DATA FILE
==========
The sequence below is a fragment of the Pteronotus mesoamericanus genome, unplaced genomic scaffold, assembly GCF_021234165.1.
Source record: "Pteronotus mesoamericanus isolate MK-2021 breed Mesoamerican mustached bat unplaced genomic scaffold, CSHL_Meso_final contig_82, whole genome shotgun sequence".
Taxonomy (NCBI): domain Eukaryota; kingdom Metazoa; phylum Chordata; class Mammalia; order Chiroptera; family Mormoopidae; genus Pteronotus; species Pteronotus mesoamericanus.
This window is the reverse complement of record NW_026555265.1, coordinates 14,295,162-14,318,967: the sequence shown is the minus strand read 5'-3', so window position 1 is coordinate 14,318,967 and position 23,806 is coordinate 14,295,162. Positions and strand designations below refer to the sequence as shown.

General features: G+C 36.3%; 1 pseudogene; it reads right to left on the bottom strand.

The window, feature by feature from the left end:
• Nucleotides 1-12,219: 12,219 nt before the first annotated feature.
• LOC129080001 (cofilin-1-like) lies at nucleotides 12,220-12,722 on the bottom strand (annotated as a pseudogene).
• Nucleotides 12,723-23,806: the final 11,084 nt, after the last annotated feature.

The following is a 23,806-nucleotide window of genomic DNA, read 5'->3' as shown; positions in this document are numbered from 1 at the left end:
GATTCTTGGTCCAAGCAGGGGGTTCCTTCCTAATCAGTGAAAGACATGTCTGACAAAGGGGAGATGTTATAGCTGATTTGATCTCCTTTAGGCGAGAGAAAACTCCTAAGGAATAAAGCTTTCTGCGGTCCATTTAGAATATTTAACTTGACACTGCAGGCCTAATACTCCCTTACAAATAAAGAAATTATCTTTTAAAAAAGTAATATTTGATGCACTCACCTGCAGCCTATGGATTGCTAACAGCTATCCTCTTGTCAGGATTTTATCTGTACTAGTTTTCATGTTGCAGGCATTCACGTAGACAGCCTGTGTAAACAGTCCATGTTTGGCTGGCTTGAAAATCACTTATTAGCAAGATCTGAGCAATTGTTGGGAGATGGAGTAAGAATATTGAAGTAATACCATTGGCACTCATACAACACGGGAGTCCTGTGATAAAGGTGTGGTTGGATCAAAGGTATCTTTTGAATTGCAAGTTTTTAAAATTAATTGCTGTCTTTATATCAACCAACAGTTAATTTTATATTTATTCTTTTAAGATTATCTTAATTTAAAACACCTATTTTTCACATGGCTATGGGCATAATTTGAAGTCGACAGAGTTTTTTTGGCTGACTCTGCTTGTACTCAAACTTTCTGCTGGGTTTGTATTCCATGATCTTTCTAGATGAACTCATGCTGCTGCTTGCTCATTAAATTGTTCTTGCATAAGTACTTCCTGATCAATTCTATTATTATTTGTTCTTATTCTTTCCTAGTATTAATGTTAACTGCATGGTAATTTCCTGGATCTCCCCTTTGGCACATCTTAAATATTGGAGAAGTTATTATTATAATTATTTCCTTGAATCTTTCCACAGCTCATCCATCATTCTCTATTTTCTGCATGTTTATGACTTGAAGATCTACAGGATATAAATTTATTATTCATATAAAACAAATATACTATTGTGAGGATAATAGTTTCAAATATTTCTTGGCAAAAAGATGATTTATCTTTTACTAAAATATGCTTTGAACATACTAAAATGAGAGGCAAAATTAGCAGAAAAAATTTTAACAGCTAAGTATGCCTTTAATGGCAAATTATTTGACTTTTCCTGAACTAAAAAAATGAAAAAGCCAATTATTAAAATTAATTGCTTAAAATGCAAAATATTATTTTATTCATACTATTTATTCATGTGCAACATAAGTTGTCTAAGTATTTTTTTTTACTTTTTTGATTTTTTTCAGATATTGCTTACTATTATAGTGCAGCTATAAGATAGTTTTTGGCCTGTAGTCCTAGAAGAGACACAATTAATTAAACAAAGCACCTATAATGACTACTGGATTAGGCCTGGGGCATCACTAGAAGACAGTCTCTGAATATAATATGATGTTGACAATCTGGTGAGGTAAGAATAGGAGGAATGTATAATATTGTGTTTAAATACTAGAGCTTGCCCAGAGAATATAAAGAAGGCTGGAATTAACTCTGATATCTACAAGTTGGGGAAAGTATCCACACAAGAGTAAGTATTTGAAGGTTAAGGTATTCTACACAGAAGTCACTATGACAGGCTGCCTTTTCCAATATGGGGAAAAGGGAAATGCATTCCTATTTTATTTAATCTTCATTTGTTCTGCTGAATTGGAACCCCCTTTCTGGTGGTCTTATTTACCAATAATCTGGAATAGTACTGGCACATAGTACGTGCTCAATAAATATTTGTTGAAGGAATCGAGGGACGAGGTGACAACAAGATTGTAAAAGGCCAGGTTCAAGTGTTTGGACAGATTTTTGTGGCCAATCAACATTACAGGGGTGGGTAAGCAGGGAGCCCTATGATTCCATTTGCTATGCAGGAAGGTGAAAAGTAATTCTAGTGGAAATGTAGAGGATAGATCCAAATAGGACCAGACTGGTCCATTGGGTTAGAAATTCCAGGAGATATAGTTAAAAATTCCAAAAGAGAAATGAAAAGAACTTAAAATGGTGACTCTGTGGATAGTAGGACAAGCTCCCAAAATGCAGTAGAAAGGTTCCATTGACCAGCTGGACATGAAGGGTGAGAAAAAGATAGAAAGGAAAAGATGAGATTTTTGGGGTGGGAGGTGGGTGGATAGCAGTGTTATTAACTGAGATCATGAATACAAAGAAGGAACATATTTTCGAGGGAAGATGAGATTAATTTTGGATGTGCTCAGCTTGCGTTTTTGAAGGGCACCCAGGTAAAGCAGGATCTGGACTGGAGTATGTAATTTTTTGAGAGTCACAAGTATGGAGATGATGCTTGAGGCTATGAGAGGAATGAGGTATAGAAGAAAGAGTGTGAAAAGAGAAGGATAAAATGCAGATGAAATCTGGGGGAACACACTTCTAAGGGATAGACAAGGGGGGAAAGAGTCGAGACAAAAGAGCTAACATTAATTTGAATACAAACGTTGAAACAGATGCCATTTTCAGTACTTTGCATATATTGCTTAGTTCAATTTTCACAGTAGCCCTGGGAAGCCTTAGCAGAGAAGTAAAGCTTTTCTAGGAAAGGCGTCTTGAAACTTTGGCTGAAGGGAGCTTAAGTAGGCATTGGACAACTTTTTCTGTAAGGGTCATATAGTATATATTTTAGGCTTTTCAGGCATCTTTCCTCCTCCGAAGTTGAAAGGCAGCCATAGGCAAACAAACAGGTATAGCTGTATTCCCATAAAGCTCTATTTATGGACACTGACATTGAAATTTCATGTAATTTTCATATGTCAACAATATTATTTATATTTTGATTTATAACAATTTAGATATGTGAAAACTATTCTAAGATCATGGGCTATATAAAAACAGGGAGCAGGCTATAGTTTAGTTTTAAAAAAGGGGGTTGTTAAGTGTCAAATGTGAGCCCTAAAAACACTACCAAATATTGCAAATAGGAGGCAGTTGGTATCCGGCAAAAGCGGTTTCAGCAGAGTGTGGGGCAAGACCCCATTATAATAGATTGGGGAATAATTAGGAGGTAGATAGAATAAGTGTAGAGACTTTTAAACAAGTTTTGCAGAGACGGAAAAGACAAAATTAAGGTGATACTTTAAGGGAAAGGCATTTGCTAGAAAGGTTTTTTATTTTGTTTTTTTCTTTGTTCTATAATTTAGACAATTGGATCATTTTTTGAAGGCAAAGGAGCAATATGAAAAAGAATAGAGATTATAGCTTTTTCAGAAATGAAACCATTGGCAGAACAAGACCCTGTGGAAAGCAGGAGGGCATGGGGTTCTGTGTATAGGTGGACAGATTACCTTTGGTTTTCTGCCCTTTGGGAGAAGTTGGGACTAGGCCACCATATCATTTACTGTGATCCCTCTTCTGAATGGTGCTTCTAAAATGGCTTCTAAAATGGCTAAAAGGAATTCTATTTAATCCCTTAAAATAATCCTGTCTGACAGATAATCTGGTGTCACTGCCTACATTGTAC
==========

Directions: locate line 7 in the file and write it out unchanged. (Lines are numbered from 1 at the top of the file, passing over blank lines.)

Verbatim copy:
• Nucleotides 1-12,219: 12,219 nt before the first annotated feature.